Situated between the foot hills of the Aberdares and the magnificent snow-capped peaks of Mount Kenya, the 110,000-acre private wilderness of the Ol Pejeta Conservancy boasts an astounding variety of wildlife, including all the members of the ‘Big Five' (the endangered black and white rhino , leopard, elephant, buffalo and lion).
Offering one of the highest wildlife densities in Kenya and a higher wildlife to acre ratio than any Kenyan national park, the conservancy offers sanctuary to a number of endangered species, most notably the rare Grevy's zebra and the Jackson's hartebeest. The largest black rhino sanctuary in East Africa, the conservancy also hosts the only sanctuary for chimpanzees in Kenya.
Sweetwaters Serena Camp is located on the 110,000 acre Ol Pejeta Conservancy in Southern Laikipia. We regret the current problems brought about by the drought in the area and remain confident that the government, private sector and the pastoralist communities are working hand in hand to reinforce law and order whilst they seek a lasting solution. The affected area is about 100Kms away from the Ol Pejeta Conservancy where we are located. The Conservancy remains fully supported by its neighbors and is entirely unaffected.
The conservancy is home to 79 critically endangered black rhinos (Diceros bicornis michaeli). At present there are only 539 black rhinos in Kenya, though it is hoped that this population will rise to 650 by 2010. Take into consideration that fact that in the 1970s, Kenya's population of black rhinos was thought to be in excess of 20,000, and that by the 1980's it had dropped to only 300, and the scale of Kenya's conservational challenge becomes all too clear. As the largest black rhino sanctuary in Kenya, the conservancy is at the forefront of the present conservation schedule and already runs a number of revolutionary tracking and monitoring schemes. Additionally, the conservancy is working towards contributing a further 75,000 acres of prime black rhino habitat towards the national conservation programme.
The conservancy is home to 40 lion, 20 cheetah, 30 leopard and 60 spotted hyena as well as numerous smaller predators such as; jackal, caracal and bat-eared fox. A number of the conservancy's lions are equipped with GPS radio collars, which are linked to GSM (Global System for Mobile communication technology) tracking devices. The collars allow the movements and behavior if the lions to be monitored; they also allow the conservancy staff to maintain the balance of wildlife on the conservancy by observing the impact of the lion upon such prey species as hartebeest, whose population had fallen by 50% over the last ten years, largely as a result of lion activity. With prior arrangement, guests may accompany the lion-tracking patrols on their rounds, affording a unique insight into the life of lions in the wild.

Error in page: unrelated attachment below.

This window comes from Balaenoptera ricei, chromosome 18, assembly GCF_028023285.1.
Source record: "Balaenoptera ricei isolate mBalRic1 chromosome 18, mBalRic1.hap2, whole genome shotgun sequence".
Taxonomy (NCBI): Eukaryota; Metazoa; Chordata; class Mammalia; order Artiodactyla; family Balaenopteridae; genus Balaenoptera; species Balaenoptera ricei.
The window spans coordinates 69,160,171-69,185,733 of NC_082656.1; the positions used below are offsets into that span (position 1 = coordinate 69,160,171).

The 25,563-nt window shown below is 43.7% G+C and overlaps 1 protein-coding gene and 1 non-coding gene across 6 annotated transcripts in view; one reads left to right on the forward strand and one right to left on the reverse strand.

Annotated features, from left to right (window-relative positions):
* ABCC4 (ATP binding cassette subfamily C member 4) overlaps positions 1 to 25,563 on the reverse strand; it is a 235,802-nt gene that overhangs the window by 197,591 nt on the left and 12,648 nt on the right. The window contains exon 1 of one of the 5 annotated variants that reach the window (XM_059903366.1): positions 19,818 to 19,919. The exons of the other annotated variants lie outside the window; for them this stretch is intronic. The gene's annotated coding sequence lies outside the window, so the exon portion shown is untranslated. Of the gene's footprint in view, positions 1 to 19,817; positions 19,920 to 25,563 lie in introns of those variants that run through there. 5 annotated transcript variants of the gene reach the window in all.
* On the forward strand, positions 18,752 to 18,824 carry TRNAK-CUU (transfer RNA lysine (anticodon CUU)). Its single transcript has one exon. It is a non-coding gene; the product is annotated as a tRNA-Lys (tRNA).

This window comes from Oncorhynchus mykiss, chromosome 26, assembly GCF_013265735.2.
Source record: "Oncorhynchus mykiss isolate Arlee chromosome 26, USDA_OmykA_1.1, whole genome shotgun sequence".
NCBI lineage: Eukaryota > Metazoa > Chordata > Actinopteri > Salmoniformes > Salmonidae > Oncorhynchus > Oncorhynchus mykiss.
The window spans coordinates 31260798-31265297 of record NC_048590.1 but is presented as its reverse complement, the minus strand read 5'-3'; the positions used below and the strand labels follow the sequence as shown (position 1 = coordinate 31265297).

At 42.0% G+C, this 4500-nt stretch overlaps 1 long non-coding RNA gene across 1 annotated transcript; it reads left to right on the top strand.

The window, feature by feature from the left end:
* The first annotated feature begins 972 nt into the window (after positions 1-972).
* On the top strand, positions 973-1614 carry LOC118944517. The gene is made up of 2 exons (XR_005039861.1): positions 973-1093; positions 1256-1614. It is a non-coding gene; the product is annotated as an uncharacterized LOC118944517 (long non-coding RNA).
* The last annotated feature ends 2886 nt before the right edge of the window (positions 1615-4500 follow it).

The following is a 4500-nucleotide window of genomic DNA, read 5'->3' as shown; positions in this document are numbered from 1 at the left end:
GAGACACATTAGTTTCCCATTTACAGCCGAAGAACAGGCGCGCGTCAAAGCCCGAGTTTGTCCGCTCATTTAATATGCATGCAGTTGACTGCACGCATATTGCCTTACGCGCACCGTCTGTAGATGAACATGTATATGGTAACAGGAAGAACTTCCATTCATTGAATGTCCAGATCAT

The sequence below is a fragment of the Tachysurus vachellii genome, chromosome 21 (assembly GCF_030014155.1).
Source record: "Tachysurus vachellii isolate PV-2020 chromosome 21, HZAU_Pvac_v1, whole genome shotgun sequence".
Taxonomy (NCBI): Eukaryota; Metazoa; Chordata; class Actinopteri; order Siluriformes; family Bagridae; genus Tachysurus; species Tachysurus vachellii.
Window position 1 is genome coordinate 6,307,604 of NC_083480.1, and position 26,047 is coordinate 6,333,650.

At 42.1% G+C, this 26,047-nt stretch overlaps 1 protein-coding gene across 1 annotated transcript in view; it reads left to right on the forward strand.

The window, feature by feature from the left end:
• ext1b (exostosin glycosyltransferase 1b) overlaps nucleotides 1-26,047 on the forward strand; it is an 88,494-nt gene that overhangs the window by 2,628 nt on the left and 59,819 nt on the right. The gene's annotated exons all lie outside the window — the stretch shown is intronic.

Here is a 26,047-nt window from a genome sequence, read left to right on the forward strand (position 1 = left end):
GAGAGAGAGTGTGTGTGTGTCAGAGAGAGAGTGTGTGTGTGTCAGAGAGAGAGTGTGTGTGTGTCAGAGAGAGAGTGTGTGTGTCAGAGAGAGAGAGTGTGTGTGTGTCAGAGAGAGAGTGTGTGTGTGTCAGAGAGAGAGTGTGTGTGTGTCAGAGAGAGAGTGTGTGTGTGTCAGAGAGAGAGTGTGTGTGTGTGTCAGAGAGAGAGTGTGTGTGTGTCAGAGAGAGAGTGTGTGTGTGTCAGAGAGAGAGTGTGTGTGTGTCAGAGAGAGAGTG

There some 300 African elephant (Loxodonta africana) on the conservancy, though their numbers are dependant upon seasonal migration patterns. The conservancy features a number of major wildlife migratory corridors, which link the Laikipia/Samburu ecosystems, and which offer vital migratory paths for the elephants.
The Ol Pejeta Conservancy Centre is a research station dedicated to the preservation of this unique environment, which is one of only four such reserves in Kenya. The Centre offers a colourful educational facility where visitors may look, touch, feel and learn more about the wildlife, the birds and the flora. It also offers a basic grounding in the ancient art of bush craft, such as spoor identification, tracking and the use of medicinal herbs.
Established in cooperation with the Kenya Wildlife Service and the Jane Goodall Institute for Conservation Projects for Chimpanzees Throughout the World, the Sweetwaters Chimpanzee Sanctuary is a non-profit-making venture and the only sanctuary of its kind in Kenya. A gentle and charming diversion for children and adults alike, it introduces the visitor to two communities of chimps, one of which can be viewed from a timbered hide, and the other from across the Ewaso Nyiro river. A total of 43 chimps live in the sanctuary, most of them rescued from captivity in Burundi and now adjusting to a new life of peace and harmony within the natural environment. The sanctuary also offers a fascinating interactive information centre where visitors can learn more about the chimps by means of a series of hands-on activities.
The Conservancy holds the largest single herd of pure Boran cattle in the world (2,000 top quality Boran breeding cows). The Conservancy is also a pioneer in proving that livestock ranching and wildlife conservation need not be mutually exclusive.
So abundantly populated is the conservancy that every game drive offers the possibility of sightings of elephants, lions, rhinos and hippos and the virtual certainty of sightings of giraffes, zebras, gazelles, warthogs and buffalos. Visitors can also enjoy the varied scenic habitats of; the elephant swamp, the hippo hide, the oryx plains and the winding reaches of the Ewaso Nyiro River. Because the conservancy is a private reserve, it is not restricted by the usual rules that apply to the national parks, where night game drives are not normally permitted. A uniquely specialized activity, a night game drive is the ultimate safari luxury. Night is the exclusive domain of such hunters as lions and leopards, and the only time when you may catch a glimpse of such elusive nocturnal creatures as aardvarks and bush babies. Typically, safari vehicles will be equipped with a powerful hand-held lamp, which can be used to sweep the bush for likely sightings. Amongst the many creatures you can expect to see are: aardvarks, bat-eared fox, porcupines, bush babies, bushbucks, mongoose, genet cats and a number of nocturnal birds.